Air Serbia is studying the renewal of its ageing regional fleet, comprising of six ATR72 turboprops, as some of the aircraft enter their 29th year of service for the carrier this summer. Both ATR and Bombardier aircraft are being considered. Plans to renew the regional fleet were made in 2017 as part of a five-year development plan. The airline has previously leaned towards the Franco-Italian manufactured ATRs, noting, “There are a few options we are looking at as part of the five-year plan. We are still wedded to the ATRs as an aircraft type because the ATR has great economics. It is not as fast as the [Bombardier Dash] Q400 and does not carry as many people but, on the short routes that we employ those aircraft, the ATR is the perfect aircraft”.

Air Serbia inherited part of its ATR fleet from JAT Yugoslav Airlines, which were delivered new to the carrier in 1990. Their overall average age stands at 23 years. The airline has previously defended its decision to keep the older turboprops in its fleet, noting, “We have three aircraft which are fully owned and cost us nothing in terms of lease costs versus three that are payed in excess of $100.000 a month. When you remove a few of the older aircraft you are adding $300.000 a month to the business without the ability to improve the revenue, so they are not easy decisions to make”. The Canadian manufacturer Bombardier previously urged Air Serbia to replace its ATRs with Dash 8s. “Looking at Air Serbia, the Q400 not only replaces the ATRs but also helps them on some routes that are longer and that are narrower, that go up to narrow-bodies, which we understand are not being flown to full capacity, which is important”, Bombardier said. The Dash 8 program is now owned by Longview Aviation Capital.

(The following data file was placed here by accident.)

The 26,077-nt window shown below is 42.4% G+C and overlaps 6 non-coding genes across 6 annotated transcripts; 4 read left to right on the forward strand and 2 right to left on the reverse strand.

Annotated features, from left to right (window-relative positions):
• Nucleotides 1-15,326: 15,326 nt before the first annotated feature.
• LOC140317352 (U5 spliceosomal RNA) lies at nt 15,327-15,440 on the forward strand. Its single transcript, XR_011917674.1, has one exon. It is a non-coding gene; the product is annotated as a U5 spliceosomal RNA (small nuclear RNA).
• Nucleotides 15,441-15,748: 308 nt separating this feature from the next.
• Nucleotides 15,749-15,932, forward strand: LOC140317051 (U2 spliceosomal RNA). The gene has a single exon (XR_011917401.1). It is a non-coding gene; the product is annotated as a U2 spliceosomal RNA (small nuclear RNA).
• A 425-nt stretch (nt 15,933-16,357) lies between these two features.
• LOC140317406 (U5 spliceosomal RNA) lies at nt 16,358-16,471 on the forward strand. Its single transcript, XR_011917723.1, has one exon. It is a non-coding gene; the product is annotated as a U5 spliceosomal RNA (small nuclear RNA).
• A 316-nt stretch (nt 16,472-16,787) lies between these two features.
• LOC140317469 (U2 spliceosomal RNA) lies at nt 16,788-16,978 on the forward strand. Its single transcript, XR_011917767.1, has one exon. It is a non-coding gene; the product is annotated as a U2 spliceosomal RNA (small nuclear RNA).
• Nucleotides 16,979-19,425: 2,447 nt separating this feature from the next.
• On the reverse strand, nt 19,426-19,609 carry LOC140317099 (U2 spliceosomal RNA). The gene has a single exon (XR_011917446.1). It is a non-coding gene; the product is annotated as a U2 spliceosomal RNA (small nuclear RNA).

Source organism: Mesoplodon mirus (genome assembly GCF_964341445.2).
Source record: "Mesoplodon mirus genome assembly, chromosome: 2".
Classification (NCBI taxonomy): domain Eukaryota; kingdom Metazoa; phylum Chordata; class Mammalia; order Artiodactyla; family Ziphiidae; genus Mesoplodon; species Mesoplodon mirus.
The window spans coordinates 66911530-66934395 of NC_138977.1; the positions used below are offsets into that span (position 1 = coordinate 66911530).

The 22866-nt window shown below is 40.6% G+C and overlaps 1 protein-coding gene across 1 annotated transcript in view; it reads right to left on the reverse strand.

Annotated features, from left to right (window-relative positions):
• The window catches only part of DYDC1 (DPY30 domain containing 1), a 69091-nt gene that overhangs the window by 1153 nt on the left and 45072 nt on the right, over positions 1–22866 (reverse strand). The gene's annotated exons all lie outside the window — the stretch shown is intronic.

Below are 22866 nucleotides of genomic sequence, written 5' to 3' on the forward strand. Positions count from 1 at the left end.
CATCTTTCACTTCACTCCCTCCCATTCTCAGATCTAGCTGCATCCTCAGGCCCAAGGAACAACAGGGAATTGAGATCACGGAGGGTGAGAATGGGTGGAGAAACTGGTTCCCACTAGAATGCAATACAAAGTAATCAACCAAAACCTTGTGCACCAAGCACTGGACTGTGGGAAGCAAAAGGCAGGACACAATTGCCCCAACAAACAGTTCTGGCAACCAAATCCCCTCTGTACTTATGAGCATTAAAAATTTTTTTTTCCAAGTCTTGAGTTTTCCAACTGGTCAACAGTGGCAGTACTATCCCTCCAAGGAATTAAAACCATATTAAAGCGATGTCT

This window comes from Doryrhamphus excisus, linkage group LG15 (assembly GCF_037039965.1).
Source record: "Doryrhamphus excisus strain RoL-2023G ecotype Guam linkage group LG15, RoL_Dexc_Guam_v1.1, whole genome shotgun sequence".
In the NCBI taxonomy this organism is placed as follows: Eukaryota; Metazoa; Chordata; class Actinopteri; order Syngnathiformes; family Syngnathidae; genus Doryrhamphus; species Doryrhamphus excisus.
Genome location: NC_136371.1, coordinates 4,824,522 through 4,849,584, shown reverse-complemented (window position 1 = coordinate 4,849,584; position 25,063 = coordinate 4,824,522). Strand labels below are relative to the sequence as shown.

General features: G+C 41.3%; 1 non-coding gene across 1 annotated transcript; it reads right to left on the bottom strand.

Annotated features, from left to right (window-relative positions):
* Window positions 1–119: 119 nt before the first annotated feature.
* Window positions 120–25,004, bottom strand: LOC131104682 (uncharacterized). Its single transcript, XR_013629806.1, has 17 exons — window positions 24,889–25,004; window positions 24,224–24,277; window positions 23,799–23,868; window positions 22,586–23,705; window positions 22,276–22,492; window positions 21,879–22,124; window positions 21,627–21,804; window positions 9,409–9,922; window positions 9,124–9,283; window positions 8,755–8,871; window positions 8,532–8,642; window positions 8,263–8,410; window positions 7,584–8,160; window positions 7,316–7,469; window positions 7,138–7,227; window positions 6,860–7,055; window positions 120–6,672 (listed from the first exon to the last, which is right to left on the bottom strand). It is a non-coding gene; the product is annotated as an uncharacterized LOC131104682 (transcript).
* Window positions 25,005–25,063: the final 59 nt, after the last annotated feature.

Despite significantly expanding its route network this summer and introducing an extra Airbus A319 to its fleet, as well as wet-leasing a Nordica Bombardier CRJ900 and an Etihad Airbus A320, Air Serbia has increased its overall capacity by just 4% this summer. The CRJ900 is operating an average of three rotations per day for Air Serbia, and is being used across twelve of the airline’s routes. During the peak of the summer season, in August, the carrier will have the most Available Seat Kilometres (ASK) on flights from Belgrade to New York, followed by London Heathrow, Paris, Zurich, Moscow, Beirut, Amsterdam, Athens, Larnaca, Stockholm, Tel Aviv, Copenhagen and Frankfurt.

Source; EX-YU Aviation News

 

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